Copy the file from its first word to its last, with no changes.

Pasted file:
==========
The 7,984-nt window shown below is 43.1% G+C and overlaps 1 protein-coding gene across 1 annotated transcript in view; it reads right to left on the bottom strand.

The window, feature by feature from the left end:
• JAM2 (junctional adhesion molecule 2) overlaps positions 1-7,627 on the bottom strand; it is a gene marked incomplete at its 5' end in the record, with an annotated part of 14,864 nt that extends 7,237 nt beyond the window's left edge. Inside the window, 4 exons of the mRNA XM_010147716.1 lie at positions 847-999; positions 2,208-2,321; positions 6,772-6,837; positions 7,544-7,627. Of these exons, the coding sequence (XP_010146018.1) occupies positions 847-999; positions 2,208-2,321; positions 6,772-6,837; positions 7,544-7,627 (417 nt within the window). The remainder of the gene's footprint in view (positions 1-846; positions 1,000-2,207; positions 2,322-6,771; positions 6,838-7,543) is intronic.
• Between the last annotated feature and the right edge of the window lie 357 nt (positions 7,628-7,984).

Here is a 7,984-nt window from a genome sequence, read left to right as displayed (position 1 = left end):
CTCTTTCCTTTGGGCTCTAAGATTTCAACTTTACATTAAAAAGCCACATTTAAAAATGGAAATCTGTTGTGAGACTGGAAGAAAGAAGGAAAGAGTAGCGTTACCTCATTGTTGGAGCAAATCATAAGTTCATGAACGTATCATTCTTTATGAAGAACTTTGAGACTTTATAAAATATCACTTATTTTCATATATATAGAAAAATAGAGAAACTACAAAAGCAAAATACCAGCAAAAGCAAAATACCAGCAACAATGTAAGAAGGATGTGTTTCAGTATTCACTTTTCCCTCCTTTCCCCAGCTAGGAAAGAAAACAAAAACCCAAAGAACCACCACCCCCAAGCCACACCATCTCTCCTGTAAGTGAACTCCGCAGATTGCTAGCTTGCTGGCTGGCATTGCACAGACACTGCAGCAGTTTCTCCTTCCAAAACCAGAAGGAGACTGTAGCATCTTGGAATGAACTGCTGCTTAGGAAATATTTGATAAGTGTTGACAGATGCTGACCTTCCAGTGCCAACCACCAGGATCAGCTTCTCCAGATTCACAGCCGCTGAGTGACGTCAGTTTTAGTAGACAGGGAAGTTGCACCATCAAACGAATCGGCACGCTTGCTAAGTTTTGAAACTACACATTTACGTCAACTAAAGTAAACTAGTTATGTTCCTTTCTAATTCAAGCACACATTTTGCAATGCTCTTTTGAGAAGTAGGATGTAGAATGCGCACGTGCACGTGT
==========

The 7,984-nt window shown below is 43.1% G+C and overlaps 1 protein-coding gene across 1 annotated transcript in view; it reads right to left on the bottom strand.

The window, feature by feature from the left end:
• JAM2 (junctional adhesion molecule 2) overlaps positions 1-7,627 on the bottom strand; it is a gene marked incomplete at its 5' end in the record, with an annotated part of 14,864 nt that extends 7,237 nt beyond the window's left edge. Inside the window, 4 exons of the mRNA XM_010147716.1 lie at positions 847-999; positions 2,208-2,321; positions 6,772-6,837; positions 7,544-7,627. Of these exons, the coding sequence (XP_010146018.1) occupies positions 847-999; positions 2,208-2,321; positions 6,772-6,837; positions 7,544-7,627 (417 nt within the window). The remainder of the gene's footprint in view (positions 1-846; positions 1,000-2,207; positions 2,322-6,771; positions 6,838-7,543) is intronic.
• Between the last annotated feature and the right edge of the window lie 357 nt (positions 7,628-7,984).

Here is a 7,984-nt window from a genome sequence, read left to right as displayed (position 1 = left end):
CTCTTTCCTTTGGGCTCTAAGATTTCAACTTTACATTAAAAAGCCACATTTAAAAATGGAAATCTGTTGTGAGACTGGAAGAAAGAAGGAAAGAGTAGCGTTACCTCATTGTTGGAGCAAATCATAAGTTCATGAACGTATCATTCTTTATGAAGAACTTTGAGACTTTATAAAATATCACTTATTTTCATATATATAGAAAAATAGAGAAACTACAAAAGCAAAATACCAGCAAAAGCAAAATACCAGCAACAATGTAAGAAGGATGTGTTTCAGTATTCACTTTTCCCTCCTTTCCCCAGCTAGGAAAGAAAACAAAAACCCAAAGAACCACCACCCCCAAGCCACACCATCTCTCCTGTAAGTGAACTCCGCAGATTGCTAGCTTGCTGGCTGGCATTGCACAGACACTGCAGCAGTTTCTCCTTCCAAAACCAGAAGGAGACTGTAGCATCTTGGAATGAACTGCTGCTTAGGAAATATTTGATAAGTGTTGACAGATGCTGACCTTCCAGTGCCAACCACCAGGATCAGCTTCTCCAGATTCACAGCCGCTGAGTGACGTCAGTTTTAGTAGACAGGGAAGTTGCACCATCAAACGAATCGGCACGCTTGCTAAGTTTTGAAACTACACATTTACGTCAACTAAAGTAAACTAGTTATGTTCCTTTCTAATTCAAGCACACATTTTGCAATGCTCTTTTGAGAAGTAGGATGTAGAATGCGCACGTGCACGTGT